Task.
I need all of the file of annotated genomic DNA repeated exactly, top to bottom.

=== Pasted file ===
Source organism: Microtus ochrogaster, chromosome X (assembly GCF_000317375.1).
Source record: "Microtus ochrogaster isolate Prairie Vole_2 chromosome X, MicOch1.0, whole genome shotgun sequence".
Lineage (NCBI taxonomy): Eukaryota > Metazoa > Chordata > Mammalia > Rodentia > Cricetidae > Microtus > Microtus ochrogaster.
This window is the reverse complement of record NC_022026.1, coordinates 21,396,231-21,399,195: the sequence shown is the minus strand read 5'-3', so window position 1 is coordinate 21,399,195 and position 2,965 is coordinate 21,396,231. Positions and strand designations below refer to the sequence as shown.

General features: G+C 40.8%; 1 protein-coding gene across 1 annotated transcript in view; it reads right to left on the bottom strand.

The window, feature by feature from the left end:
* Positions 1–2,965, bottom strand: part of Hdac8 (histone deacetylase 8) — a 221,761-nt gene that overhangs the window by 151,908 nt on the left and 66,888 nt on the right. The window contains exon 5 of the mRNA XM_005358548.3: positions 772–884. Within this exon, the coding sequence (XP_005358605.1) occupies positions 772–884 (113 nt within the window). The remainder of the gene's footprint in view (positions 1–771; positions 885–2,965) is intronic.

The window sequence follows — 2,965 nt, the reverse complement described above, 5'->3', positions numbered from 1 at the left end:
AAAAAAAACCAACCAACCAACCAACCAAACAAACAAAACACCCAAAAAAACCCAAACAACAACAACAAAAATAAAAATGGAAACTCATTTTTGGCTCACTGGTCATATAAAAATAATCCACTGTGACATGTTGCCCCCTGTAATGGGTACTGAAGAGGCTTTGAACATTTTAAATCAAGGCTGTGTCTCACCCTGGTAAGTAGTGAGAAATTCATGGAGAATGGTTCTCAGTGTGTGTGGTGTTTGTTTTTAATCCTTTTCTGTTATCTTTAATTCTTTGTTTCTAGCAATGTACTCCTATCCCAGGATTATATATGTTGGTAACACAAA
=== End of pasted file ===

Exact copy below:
Source organism: Microtus ochrogaster, chromosome X (assembly GCF_000317375.1).
Source record: "Microtus ochrogaster isolate Prairie Vole_2 chromosome X, MicOch1.0, whole genome shotgun sequence".
Lineage (NCBI taxonomy): Eukaryota > Metazoa > Chordata > Mammalia > Rodentia > Cricetidae > Microtus > Microtus ochrogaster.
This window is the reverse complement of record NC_022026.1, coordinates 21,396,231-21,399,195: the sequence shown is the minus strand read 5'-3', so window position 1 is coordinate 21,399,195 and position 2,965 is coordinate 21,396,231. Positions and strand designations below refer to the sequence as shown.

General features: G+C 40.8%; 1 protein-coding gene across 1 annotated transcript in view; it reads right to left on the bottom strand.

The window, feature by feature from the left end:
* Positions 1–2,965, bottom strand: part of Hdac8 (histone deacetylase 8) — a 221,761-nt gene that overhangs the window by 151,908 nt on the left and 66,888 nt on the right. The window contains exon 5 of the mRNA XM_005358548.3: positions 772–884. Within this exon, the coding sequence (XP_005358605.1) occupies positions 772–884 (113 nt within the window). The remainder of the gene's footprint in view (positions 1–771; positions 885–2,965) is intronic.

The window sequence follows — 2,965 nt, the reverse complement described above, 5'->3', positions numbered from 1 at the left end:
AAAAAAAACCAACCAACCAACCAACCAAACAAACAAAACACCCAAAAAAACCCAAACAACAACAACAAAAATAAAAATGGAAACTCATTTTTGGCTCACTGGTCATATAAAAATAATCCACTGTGACATGTTGCCCCCTGTAATGGGTACTGAAGAGGCTTTGAACATTTTAAATCAAGGCTGTGTCTCACCCTGGTAAGTAGTGAGAAATTCATGGAGAATGGTTCTCAGTGTGTGTGGTGTTTGTTTTTAATCCTTTTCTGTTATCTTTAATTCTTTGTTTCTAGCAATGTACTCCTATCCCAGGATTATATATGTTGGTAACACAAA